Shekhawati in Rajasthan

ShekhawatiIn late 14th century, the childless Mokal Singh, ruler of a small principality called Barwara, was advised to meet a fakir by the name of Sheikh Burhan and seek his blessings Mokal Singh and within time he became a father. Mokal Singh did not forget the holy man – he named his son Shekha in honour of the fakir.

Shekha ascended the throne at the young age of 12 and began a reign that lasted for 43 years. Shekhawati means Garden of Shekha and is not a single village or town. It is a large area in north eastern Rajasthan which lies between Bikaner, Jaipur and Delhi and comprises the Sikar and Jhunjhunu districts.

Shekhawati today is known more for its exquisite frescoes that adorn the walls and ceilings of the buildings here. It is an open air art gallery. No other region, anywhere in the world, has such a large concentration of frescoes. This is all the more interesting as the landscape here is totally bare – flat and colourless.

Until the 1820s, most of the frescoes were financed by Rajputs and the themes were largely religious, folk heroes, historical events and personages were recorded in great detail, as were battle scenes. In fact, these paintings are more of historical records depicting the events that took place at that period. The arrival of the phirangi or foreigner, is noted as is his style of dressing, his made of transport and his modern weapons.

Towards the end of the 19th century, historical events were responsible for a change in the patronage. The Rajputs were not as powerful as they had been and the Marwaris, the business community, found itself in a position of strength.

haveli-in-shekhawatiBy the beginning of the 19th century, the East India Company had made its presence felt in Shekhawati. They began to levy heavy taxes and the local merchants realized that they would have ot move out if they wanted to be successful. For the hardworking and enterprising Marwari, this was a blessing in disguise. The British presence had also increased the volume of trade and even though they had been forced to move hundreds of miles away from their region, they were quick to spread their branches all over the country and get involved in the gorwing business. They made good and returned wealthier and more successful than before. They may have been miles away from their homeland but their roots were very much in the villages of Shekhawati as most of them had left their families behind. While they lived austerely in their adopted cities they sent back huge sums of money of their hometown. Most of it was spent on the welfare of their community – wells, reservoirs, schools, dharamshalas and gaushalas were financed. For their families, they built large havelies and had the most intricate frescoes painted in them.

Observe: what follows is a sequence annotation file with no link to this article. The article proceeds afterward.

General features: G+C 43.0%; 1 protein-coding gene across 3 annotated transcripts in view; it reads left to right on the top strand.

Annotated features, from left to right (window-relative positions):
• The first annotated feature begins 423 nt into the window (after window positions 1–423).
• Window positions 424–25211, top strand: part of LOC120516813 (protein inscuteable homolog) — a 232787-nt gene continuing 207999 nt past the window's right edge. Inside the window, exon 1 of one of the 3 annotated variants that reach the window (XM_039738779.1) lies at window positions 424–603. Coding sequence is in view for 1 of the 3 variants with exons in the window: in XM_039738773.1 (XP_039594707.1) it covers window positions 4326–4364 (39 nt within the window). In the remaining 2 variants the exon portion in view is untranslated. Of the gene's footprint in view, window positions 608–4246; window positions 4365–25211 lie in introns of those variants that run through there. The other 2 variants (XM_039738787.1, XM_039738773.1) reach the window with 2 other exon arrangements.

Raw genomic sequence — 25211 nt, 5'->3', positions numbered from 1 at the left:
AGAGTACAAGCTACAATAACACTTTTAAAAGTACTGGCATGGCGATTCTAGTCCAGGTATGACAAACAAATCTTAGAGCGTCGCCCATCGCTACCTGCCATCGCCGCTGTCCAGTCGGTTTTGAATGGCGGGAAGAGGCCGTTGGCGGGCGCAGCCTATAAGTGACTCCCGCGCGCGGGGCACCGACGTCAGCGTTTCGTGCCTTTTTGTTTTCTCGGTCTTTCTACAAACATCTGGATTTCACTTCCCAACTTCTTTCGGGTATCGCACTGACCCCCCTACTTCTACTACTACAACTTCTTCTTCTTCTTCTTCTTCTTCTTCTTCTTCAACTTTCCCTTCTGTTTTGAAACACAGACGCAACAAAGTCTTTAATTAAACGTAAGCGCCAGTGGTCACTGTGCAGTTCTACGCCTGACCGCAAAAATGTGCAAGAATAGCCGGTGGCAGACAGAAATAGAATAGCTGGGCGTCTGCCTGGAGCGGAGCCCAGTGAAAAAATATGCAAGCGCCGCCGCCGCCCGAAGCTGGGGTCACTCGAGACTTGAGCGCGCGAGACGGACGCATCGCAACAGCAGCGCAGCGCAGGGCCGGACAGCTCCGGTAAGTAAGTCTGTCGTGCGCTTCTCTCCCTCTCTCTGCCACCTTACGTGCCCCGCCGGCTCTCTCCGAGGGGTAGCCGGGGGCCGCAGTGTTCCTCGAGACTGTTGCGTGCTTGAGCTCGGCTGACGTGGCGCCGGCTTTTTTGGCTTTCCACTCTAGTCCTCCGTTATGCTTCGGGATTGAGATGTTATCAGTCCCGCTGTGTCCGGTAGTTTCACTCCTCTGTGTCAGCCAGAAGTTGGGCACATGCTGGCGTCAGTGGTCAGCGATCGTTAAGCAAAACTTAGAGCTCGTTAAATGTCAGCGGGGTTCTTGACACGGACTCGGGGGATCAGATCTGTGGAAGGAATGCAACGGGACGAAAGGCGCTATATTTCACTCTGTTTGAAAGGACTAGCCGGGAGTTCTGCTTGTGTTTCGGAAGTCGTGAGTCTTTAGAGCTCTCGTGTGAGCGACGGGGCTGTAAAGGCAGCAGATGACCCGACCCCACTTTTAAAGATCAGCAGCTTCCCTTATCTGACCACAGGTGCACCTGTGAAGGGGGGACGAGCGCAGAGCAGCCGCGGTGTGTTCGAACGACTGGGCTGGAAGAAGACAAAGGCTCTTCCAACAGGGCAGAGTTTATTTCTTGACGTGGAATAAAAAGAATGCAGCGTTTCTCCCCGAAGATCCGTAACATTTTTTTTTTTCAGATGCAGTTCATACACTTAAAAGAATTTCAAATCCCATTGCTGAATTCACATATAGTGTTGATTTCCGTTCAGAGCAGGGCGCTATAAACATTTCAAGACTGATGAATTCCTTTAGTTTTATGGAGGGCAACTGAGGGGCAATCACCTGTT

The desire to show off their enhanced wealth led to these elaborate frescoes. Very soon it became customary to have a painted haveli and the artists were kept busy moving from the one village to the next. The earlier paintings have been done by a sophisticated team of muralists but as the building boom gathered momentum, these painters were not able to cope with the demand. At this stage, several other local masons and unskilled painters began to get involved in the paintings. They picked up the skills and some of them became very talented.

What is quite unusual here is the range of themes to be found on the walls. Mythological frescoes are interspersed with those influenced by Western paintings. Cars, trains, aeroplanes, ships and telephones, foreigners in hats, suits and gowns have been painted just as painstakingly as gods, local heroes, scenes from Lord Krishna’s life.

Some of the important havelis are :

Sikar : The temples of Gopinath, Raghunath and Madan Mohan and the unusual blue and white Biyanni havelies are worth a visit.

Other areas close to Sikar are Harsh Nath temple and Jeen Mata temple.

Nawalgarh : Some of the country’s leading merchant families come form this littlie town. This is also where some of the finest frescoes in Shekhakwati are to be found – Roop Niwas, Saat Haveli, two old forts and a palace hotel should be visited.

Dundlod : A fort and palace and the Goenka havelies have some fine frescoes.

Lachhmangarh : One of the best forts in this region is to be found here as also the imposing Ganeriwala haveli.

Mandawa : There are many havelies in Manadawa notably the Ghokhani, Saraf and Ladia havelies.

Fatehpur : A very good place to see the combination of Indian and Western style frescoes. The Devra, Singhania and Goenka havelies can be also the Jalan and Bharatiya havelies. Some other major towns worth visiting for their frescoes are Ramgarh, Pilani, Khetri, Bissau, Churu and Mahansar.